I truly believe that the state worker life of my parents’ generation is going to be no more. I foresee a decrease, if not total elimination, of pensions. I see seniority going by the wayside in exchange for job security for the most productive state workers. If the state were truly innovative, it would trash the entire civil service exam system and hire, promote, and fire much like the private sector – a results-oriented approach to human resources. The problem is that those at the top – the appointed folks and the CEAs – don’t want metrics, goals, and consequences like those in the private industry. So there will be two standards – one for those at the top, and a tougher, results-and-production-oriented standard for those on the bottom.

I don’t intend to stay at the bottom. By that, I mean I don’t intend to be at the mercy, financially or otherwise, of those at the top.

Like Sniff, I’ve been sniffing out the coming changes, and like Scurry, I’ve been planning accordingly. I met with a CalPERS representative to find the best way to get service credit and, as a result, the most in pension payments and healthcare benefits in retirement, for the least amount of hard time (time actually working) and money. I set my retirement date from state service, or any CalPERS entity for that matter, based on that information. I’m in Tier 1, so as soon as I vest (I’ll have five years of service credit on May 1), I’ll buy another five years’ service credit at my salary now, which will be the lowest cost assuming that one day salaries will increase. I will possibly do another fifteen years and retire after 20 years of service and an additional 5 years of purchased service credit for a pension benefit of 50% of my average salary for the 3 highest earning years in state service, plus health care benefits. That’s assuming I stick with state service and that the pension and benefits formula stay the same, and I don’t make that assumption; I just make sure I know the best option if it does. In either event, I intend to hang on in state civil service until I vest, since I doubt the state can adopt a budget fast enough or send me a pink slip fast enough to lay me off before May 1. The state doesn’t work that fast. And even if it did, there’s always contract work until I can return to state service and vest.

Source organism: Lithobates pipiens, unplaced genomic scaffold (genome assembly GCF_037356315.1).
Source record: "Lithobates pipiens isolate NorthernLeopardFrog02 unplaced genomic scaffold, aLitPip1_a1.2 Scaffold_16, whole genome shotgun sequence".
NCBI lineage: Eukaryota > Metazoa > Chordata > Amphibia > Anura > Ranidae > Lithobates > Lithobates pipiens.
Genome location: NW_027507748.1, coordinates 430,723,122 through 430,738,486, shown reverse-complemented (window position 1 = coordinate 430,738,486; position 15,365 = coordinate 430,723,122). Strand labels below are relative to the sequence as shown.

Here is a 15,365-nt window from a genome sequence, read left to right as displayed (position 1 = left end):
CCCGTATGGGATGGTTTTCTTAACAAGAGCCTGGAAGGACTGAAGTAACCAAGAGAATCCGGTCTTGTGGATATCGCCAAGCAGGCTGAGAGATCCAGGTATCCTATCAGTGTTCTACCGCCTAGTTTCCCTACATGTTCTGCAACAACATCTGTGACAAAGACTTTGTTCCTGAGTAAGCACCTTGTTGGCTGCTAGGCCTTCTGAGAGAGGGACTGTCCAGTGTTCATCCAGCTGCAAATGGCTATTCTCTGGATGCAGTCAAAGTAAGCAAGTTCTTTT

Like Haw, I’ve asked myself, “What would I do if I weren’t afraid?” and planned accordingly. I’ve been working to expand my knowledge in my small legal field and in other legal fields I find interesting in order to make myself more marketable in the event I do get laid off. I’ve also been studying to take another licensing exam that I won't discuss, and I’m contemplating taking the Colorado bar exam just in case BMNB and I decide to move back to Colorado. A bookstore near where I work is going out of business, and I’ve been stocking up on professional licensing exam books and the like at 50-60 percent discounts. I’m also thinking of doing some teaching on the side now that I’ve had a nice long break from it, and I will be looking into the ethics of returning to the private sector and using what I’ve learned in state government to represent clients before my agency. And I’m still working on my writing and publishing. In other words, I don’t assume that my Velveeta won’t be moved. In fact, I not only assume that the Governor AND the Legislature will move my Velveeta; I assume that I will need to go out and find some new and better Velveeta outside of and in addition to state service Velveeta.

All I know is that I long ago tired of being afraid of what was going to happen – what the Governor and the Legislature were going to do to state workers -- and decided to take control of the one thing I could control – my own human capital. And once I did, I felt a whole lot better. The Writing Diva need not worry.

And when this all shakes out, I fully intend to enjoy some wine with my Velveeta.